This week has seen the 50th anniversary of the assassination of Martin Luther King. As such it provides a timely opportunity to reflect on the ‘Brotherhood of Man’ (where that term is gender indifferent, referring to humanity in general, of course).
It is generally accepted that his powerfully orated ‘dream’ has long come true. People of colour who are citizens in democracy now have the full and equal rights and freedoms that were central to the vision espoused in his famous speech, delivered to a crowd of a quarter of a million souls in Washington during March 1963.
This is, of course, also the centenary year of women gaining the vote in the UK. In one century we transformed a society in which any power was restricted to white men of a certain level of wealth to one in which all citizens of any gender and ethnicity are given a say through both the ballot box and in the protection of the rights and freedoms of all.
Yet we have not eradicated unhealthy divisions that are fuelled by hatred. We see around us islamophobia, homophobia, transphobia and, the current flavour of the season for the popular press, anti-semitism. Racism is alive and well in hard pockets but it now sits amongst a more general issue with a focus on a variety of stigmatisms that are colour blind. And there are minorities within minorities perpetrating equally venomous rancour and contempt against the majority and ‘the system’, and, with that, holding sway with the vulnerable and easily led, generating civil disobedience and worse.
Social media provides an easy channel for purveyors of hate to spread their toxic views, mostly under the protective cloak of the closed group and even the dark web. We have undercurrents within our communities, but they are hidden and unofficial, not woven into the constitutional fabric as in the time of Martin Luther King.
That original fight was against exclusion from opportunity and all that pinned people of colour to the poorest ranks of US society. Are the factors that drive hatred in our communities the same today, does bitterness still foster hatred amongst those who struggle in lowly circumstance? Do increasingly commonplace open expressions of hatred spill out because for the perpetrators it the only way in which they can find a voice?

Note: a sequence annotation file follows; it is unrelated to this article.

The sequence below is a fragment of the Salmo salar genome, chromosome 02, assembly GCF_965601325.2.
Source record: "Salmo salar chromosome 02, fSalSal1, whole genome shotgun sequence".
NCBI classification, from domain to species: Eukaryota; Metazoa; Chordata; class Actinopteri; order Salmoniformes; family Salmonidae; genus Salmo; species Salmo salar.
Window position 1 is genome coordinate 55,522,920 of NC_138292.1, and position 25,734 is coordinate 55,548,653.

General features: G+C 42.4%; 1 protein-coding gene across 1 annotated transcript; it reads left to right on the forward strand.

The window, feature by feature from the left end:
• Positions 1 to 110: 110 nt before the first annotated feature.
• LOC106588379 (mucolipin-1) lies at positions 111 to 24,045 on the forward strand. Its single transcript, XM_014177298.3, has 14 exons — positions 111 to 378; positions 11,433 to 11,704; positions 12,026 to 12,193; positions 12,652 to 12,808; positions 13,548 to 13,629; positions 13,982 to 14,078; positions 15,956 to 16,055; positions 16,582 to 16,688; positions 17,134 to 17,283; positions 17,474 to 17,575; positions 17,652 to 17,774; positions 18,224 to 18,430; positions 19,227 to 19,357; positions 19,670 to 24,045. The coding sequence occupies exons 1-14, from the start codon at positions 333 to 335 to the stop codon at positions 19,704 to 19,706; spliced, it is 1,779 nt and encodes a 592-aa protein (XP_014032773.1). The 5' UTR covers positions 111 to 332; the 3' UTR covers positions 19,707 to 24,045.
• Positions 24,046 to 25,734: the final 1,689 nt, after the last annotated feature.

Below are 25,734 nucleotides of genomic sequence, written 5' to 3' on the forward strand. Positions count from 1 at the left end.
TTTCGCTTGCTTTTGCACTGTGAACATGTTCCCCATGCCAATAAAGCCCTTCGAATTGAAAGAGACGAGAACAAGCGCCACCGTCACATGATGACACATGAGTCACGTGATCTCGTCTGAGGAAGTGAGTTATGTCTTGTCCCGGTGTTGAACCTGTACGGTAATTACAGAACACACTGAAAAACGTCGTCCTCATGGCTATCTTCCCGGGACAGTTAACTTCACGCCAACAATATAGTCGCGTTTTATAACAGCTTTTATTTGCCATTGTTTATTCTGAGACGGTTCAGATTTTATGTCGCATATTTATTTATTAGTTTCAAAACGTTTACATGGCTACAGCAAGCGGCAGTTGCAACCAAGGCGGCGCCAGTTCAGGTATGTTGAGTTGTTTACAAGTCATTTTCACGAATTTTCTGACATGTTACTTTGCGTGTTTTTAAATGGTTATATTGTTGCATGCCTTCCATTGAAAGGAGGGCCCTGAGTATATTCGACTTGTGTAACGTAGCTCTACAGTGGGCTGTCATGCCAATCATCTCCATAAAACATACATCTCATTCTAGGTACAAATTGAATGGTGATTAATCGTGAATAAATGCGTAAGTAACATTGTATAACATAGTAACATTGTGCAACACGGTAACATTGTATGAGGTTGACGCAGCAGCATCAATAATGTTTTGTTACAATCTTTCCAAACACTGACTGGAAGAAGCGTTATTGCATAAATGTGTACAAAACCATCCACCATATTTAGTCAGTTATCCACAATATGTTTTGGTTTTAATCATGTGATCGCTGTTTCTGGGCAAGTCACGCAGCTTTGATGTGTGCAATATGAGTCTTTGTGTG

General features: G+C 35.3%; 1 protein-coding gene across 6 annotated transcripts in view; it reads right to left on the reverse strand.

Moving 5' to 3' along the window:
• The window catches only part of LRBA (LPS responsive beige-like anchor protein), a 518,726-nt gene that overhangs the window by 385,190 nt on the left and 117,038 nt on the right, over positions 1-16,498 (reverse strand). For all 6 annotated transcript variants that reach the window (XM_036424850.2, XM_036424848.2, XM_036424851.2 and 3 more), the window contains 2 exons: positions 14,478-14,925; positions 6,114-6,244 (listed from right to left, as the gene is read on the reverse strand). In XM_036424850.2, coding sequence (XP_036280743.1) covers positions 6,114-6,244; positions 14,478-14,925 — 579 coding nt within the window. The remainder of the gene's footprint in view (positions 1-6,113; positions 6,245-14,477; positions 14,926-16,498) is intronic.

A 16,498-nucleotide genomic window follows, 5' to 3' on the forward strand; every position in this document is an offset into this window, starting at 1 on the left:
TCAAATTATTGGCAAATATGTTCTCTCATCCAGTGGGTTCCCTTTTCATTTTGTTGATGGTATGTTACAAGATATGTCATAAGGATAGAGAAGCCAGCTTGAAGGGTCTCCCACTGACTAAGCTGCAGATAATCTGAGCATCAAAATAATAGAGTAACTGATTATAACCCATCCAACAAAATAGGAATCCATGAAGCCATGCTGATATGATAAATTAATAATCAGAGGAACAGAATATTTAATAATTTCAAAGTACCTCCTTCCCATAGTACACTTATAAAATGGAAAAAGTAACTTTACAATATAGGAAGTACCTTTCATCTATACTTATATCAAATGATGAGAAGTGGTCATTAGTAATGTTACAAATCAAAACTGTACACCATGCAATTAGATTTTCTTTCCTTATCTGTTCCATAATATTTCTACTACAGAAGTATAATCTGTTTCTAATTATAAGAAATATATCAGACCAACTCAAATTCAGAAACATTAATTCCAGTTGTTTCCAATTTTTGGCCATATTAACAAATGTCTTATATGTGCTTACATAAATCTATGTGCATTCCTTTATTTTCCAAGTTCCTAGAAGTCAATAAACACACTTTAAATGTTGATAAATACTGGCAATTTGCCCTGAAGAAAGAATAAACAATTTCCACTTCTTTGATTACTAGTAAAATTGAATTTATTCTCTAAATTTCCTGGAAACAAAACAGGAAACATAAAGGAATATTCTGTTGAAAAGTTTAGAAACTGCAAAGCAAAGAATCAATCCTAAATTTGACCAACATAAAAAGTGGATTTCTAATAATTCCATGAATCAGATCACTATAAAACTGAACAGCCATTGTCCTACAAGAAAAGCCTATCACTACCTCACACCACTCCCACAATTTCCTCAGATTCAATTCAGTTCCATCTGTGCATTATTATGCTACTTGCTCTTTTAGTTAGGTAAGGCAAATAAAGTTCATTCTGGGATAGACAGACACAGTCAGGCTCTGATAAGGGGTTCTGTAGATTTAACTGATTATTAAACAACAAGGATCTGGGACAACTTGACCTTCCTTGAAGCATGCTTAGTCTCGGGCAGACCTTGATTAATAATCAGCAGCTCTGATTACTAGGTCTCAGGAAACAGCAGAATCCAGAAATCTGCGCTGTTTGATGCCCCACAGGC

Whatever, the bile that has been poured out upon Luciana Berger, Laura Kuenssberg, Jonathan Arkush and others in the wake of the row over Mear One’s artistic but fundamentally objectionable mural was completely unacceptable. It appears indicative of a potential breakdown of common decency within our society and needs to be purged.
Is it time for a new vision, a Dream 2.0? If so, what should that be and where will it come from? What will its building blocks be? Do issues of equality of opportunity remain? How far are we as a society from a recognition that each and every human soul is worthy of being treated with civility and respect and acceptance for who they are?
Are there lessons from Martin Luther King that can still be learned today and, if so, how do we embrace them in our work at the grass roots of our communities, where we toil to instill hope?